asd123_38 , December 29, 2012 3:16 PM
    Quote:
    This


    Why comment when you don't even have a comment. Getting tired of seeing "This".
  • -1 Hide
    Anonymous , December 29, 2012 3:36 PM
    I would think that pirating movies would be in decline with all the crap coming out of Hollywood lately. Battle Force, really?
  • 6 Hide
    groveborn , December 29, 2012 4:07 PM
    asd123_38Why comment when you don't even have a comment. Getting tired of seeing "This".

    Welcome to a nation of free speech. People just don't give a shit about what you like.
  • 1 Hide
    beayn , December 29, 2012 5:23 PM
    asd123_38Why comment when you don't even have a comment. Getting tired of seeing "This".
    It's a quick way to agree with the comment. I could have repeated the comment if you'd so prefer. "Yes. I think movie studios inject viruses into torrent downloads as well." Duh.

    Why did you bother saying anything to me at all? Lots of angry people around here during the Holidays, I'm getting sick of their rude comments about other people's comments.. there's been an exceptional number of them lately.


  • 0 Hide
    dextermat , December 29, 2012 6:47 PM
    +1 virus *facepalm*
  • -1 Hide
    ProSnipor , December 29, 2012 7:54 PM
    Hahaha, this is hilarious! I really think the entertainment industry's cries about piracy should be silenced after so many reports like this. Seriously, this screams "We're pirates too guys"
  • 1 Hide
    acerace , December 30, 2012 12:41 AM
    beaynIt's a quick way to agree with the comment. I could have repeated the comment if you'd so prefer. "Yes. I think movie studios inject viruses into torrent downloads as well." Duh.Why did you bother saying anything to me at all? Lots of angry people around here during the Holidays, I'm getting sick of their rude comments about other people's comments.. there's been an exceptional number of them lately.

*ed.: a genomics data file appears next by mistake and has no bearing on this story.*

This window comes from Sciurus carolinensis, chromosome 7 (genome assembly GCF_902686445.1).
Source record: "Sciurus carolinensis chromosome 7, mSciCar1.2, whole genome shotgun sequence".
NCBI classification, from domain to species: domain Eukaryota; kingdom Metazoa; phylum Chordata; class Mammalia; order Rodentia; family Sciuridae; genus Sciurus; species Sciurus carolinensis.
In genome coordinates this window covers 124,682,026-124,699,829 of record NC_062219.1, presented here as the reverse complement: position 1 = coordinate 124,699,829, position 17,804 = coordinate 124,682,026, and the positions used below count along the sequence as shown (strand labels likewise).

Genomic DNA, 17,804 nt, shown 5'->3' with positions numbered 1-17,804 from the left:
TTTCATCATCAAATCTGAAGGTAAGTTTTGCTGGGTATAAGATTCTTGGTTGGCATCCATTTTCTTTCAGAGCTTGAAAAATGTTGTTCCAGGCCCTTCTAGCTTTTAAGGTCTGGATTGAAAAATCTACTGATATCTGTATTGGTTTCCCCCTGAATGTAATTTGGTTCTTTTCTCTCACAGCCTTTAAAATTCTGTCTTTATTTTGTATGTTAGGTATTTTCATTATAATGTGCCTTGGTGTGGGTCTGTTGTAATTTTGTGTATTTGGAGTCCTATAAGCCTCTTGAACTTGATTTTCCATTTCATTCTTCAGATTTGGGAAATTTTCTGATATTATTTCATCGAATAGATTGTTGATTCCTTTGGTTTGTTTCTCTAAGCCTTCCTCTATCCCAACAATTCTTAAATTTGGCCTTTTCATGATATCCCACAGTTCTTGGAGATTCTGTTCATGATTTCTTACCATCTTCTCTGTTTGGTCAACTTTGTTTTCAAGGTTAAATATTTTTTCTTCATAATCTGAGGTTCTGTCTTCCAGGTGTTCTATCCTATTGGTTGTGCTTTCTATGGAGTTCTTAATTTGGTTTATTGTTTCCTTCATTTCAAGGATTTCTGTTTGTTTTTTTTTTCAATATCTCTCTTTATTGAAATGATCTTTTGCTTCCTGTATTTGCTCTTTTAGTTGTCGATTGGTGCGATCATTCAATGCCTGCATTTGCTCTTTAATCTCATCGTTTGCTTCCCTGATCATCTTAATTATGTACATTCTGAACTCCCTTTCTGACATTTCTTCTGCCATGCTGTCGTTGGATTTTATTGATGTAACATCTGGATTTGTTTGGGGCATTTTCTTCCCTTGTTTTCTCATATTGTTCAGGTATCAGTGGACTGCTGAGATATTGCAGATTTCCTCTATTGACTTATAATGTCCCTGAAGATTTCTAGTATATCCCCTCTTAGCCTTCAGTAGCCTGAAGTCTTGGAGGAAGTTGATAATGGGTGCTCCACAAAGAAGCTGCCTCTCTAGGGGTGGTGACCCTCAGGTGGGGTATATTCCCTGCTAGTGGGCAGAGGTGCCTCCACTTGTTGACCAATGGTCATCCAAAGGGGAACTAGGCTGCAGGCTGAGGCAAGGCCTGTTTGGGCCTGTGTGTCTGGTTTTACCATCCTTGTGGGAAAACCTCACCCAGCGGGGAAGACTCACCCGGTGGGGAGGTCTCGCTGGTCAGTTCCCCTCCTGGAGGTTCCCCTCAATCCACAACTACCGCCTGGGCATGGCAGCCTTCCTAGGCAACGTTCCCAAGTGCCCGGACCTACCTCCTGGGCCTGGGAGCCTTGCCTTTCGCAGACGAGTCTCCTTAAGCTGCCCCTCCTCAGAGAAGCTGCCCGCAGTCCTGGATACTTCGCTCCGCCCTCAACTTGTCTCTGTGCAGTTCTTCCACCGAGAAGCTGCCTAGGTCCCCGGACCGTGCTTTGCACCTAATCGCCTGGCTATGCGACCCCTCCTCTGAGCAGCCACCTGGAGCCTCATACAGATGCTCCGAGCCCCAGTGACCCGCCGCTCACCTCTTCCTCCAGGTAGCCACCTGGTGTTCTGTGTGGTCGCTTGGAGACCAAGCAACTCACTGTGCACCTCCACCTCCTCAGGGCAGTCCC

We're angry because kiddies like you posting BS all over Tom's. Want proof? Look at anything smartphone-related articles.
  • 0 Hide
    redemptionse , December 30, 2012 4:05 PM
    Antimatter79How are their computers even allowing P2P filesharing on company networks? We can't even stream online radio stations at my job due to IT policies.

    Its fairly easy to bypass these things with encrypted proxies and/or virtual desktops etc.
  • 0 Hide
    dalethepcman , December 31, 2012 8:56 PM
    redemptionseIts fairly easy to bypass these things with encrypted proxies and/or virtual desktops etc.


    Neither a proxy nor a virtual desktop would help you circumvent a corporate firewall in the least bit, at least not any that I have ever setup.

    If you really want to circumvent a corporate network's firewall, you need only establish a VPN connection to a pay to play VPN service. Most corporate network allow VPN handshakes to accommodate their corporate guests accessing their own corporate networks. After the connection is established it would take packet inspection to see whats going on, which while possible, is against most companies policies.

    Basically if your corporation spies on you (packet inspection), and you do something illegal (like torrenting a movie) and they don't actively try to stop the activity, the corporation is responsible as an accessory to the crime. The loss of "plausible deniability" for illegal activities performed by end users is more costly in culpability for almost any company.